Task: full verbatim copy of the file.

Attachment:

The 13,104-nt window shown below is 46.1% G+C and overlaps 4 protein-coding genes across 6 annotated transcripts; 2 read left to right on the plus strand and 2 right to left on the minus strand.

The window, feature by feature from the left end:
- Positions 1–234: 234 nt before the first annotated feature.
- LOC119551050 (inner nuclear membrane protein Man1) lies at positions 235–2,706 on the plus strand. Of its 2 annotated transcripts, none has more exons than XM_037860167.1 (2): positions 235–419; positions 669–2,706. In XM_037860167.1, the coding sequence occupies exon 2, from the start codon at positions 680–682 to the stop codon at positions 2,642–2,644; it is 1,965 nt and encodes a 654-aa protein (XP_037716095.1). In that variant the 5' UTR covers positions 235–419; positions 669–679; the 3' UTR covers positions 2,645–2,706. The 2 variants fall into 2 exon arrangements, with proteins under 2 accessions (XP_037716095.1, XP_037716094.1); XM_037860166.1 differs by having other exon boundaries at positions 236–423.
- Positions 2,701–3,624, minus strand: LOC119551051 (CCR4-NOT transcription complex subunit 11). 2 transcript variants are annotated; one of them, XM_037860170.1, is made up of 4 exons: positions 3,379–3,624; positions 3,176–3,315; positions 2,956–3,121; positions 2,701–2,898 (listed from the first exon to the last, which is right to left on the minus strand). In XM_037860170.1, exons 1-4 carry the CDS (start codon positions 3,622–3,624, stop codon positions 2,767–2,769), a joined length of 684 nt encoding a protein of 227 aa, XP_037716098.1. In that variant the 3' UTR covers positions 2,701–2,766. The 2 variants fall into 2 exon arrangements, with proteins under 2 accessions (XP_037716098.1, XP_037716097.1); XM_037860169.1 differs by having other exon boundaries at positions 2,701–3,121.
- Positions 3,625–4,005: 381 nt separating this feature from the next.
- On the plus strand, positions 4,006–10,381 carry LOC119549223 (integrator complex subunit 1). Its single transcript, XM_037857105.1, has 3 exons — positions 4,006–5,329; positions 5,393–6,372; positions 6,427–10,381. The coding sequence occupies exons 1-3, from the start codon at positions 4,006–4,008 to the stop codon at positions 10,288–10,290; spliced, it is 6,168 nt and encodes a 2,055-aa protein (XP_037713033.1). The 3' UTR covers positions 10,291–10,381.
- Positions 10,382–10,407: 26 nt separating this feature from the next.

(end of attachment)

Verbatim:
The 13,104-nt window shown below is 46.1% G+C and overlaps 4 protein-coding genes across 6 annotated transcripts; 2 read left to right on the plus strand and 2 right to left on the minus strand.

The window, feature by feature from the left end:
- Positions 1–234: 234 nt before the first annotated feature.
- LOC119551050 (inner nuclear membrane protein Man1) lies at positions 235–2,706 on the plus strand. Of its 2 annotated transcripts, none has more exons than XM_037860167.1 (2): positions 235–419; positions 669–2,706. In XM_037860167.1, the coding sequence occupies exon 2, from the start codon at positions 680–682 to the stop codon at positions 2,642–2,644; it is 1,965 nt and encodes a 654-aa protein (XP_037716095.1). In that variant the 5' UTR covers positions 235–419; positions 669–679; the 3' UTR covers positions 2,645–2,706. The 2 variants fall into 2 exon arrangements, with proteins under 2 accessions (XP_037716095.1, XP_037716094.1); XM_037860166.1 differs by having other exon boundaries at positions 236–423.
- Positions 2,701–3,624, minus strand: LOC119551051 (CCR4-NOT transcription complex subunit 11). 2 transcript variants are annotated; one of them, XM_037860170.1, is made up of 4 exons: positions 3,379–3,624; positions 3,176–3,315; positions 2,956–3,121; positions 2,701–2,898 (listed from the first exon to the last, which is right to left on the minus strand). In XM_037860170.1, exons 1-4 carry the CDS (start codon positions 3,622–3,624, stop codon positions 2,767–2,769), a joined length of 684 nt encoding a protein of 227 aa, XP_037716098.1. In that variant the 3' UTR covers positions 2,701–2,766. The 2 variants fall into 2 exon arrangements, with proteins under 2 accessions (XP_037716098.1, XP_037716097.1); XM_037860169.1 differs by having other exon boundaries at positions 2,701–3,121.
- Positions 3,625–4,005: 381 nt separating this feature from the next.
- On the plus strand, positions 4,006–10,381 carry LOC119549223 (integrator complex subunit 1). Its single transcript, XM_037857105.1, has 3 exons — positions 4,006–5,329; positions 5,393–6,372; positions 6,427–10,381. The coding sequence occupies exons 1-3, from the start codon at positions 4,006–4,008 to the stop codon at positions 10,288–10,290; spliced, it is 6,168 nt and encodes a 2,055-aa protein (XP_037713033.1). The 3' UTR covers positions 10,291–10,381.
- Positions 10,382–10,407: 26 nt separating this feature from the next.